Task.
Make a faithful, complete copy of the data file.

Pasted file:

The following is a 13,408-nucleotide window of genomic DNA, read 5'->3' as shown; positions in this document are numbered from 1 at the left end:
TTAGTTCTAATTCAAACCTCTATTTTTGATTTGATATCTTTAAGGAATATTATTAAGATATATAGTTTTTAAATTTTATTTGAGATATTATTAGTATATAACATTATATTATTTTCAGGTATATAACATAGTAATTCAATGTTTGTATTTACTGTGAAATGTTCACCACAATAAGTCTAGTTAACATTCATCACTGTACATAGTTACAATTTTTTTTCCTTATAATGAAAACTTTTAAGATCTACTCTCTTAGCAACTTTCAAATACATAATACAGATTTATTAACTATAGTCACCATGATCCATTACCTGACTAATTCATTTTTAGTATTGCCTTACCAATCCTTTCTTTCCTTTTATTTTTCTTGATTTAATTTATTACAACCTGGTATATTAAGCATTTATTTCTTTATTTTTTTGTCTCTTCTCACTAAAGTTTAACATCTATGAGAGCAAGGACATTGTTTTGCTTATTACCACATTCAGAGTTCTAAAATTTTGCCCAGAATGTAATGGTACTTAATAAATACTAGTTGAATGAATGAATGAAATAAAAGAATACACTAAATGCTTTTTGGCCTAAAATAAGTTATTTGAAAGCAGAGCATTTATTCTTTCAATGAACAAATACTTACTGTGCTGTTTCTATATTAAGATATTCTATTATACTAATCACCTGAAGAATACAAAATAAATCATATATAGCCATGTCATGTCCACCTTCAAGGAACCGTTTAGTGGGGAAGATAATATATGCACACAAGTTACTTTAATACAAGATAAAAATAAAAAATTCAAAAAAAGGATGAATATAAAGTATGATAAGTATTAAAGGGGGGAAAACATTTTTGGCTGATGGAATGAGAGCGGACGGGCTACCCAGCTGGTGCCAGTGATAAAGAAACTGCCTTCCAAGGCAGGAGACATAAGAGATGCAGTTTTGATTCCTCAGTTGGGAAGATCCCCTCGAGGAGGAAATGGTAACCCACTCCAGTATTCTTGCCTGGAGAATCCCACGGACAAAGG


The following is a 13,408-nucleotide window of genomic DNA, read 5'->3' as shown; positions in this document are numbered from 1 at the left end:
TTAGTTCTAATTCAAACCTCTATTTTTGATTTGATATCTTTAAGGAATATTATTAAGATATATAGTTTTTAAATTTTATTTGAGATATTATTAGTATATAACATTATATTATTTTCAGGTATATAACATAGTAATTCAATGTTTGTATTTACTGTGAAATGTTCACCACAATAAGTCTAGTTAACATTCATCACTGTACATAGTTACAATTTTTTTTCCTTATAATGAAAACTTTTAAGATCTACTCTCTTAGCAACTTTCAAATACATAATACAGATTTATTAACTATAGTCACCATGATCCATTACCTGACTAATTCATTTTTAGTATTGCCTTACCAATCCTTTCTTTCCTTTTATTTTTCTTGATTTAATTTATTACAACCTGGTATATTAAGCATTTATTTCTTTATTTTTTTGTCTCTTCTCACTAAAGTTTAACATCTATGAGAGCAAGGACATTGTTTTGCTTATTACCACATTCAGAGTTCTAAAATTTTGCCCAGAATGTAATGGTACTTAATAAATACTAGTTGAATGAATGAATGAAATAAAAGAATACACTAAATGCTTTTTGGCCTAAAATAAGTTATTTGAAAGCAGAGCATTTATTCTTTCAATGAACAAATACTTACTGTGCTGTTTCTATATTAAGATATTCTATTATACTAATCACCTGAAGAATACAAAATAAATCATATATAGCCATGTCATGTCCACCTTCAAGGAACCGTTTAGTGGGGAAGATAATATATGCACACAAGTTACTTTAATACAAGATAAAAATAAAAAATTCAAAAAAAGGATGAATATAAAGTATGATAAGTATTAAAGGGGGGAAAACATTTTTGGCTGATGGAATGAGAGCGGACGGGCTACCCAGCTGGTGCCAGTGATAAAGAAACTGCCTTCCAAGGCAGGAGACATAAGAGATGCAGTTTTGATTCCTCAGTTGGGAAGATCCCCTCGAGGAGGAAATGGTAACCCACTCCAGTATTCTTGCCTGGAGAATCCCACGGACAAAGG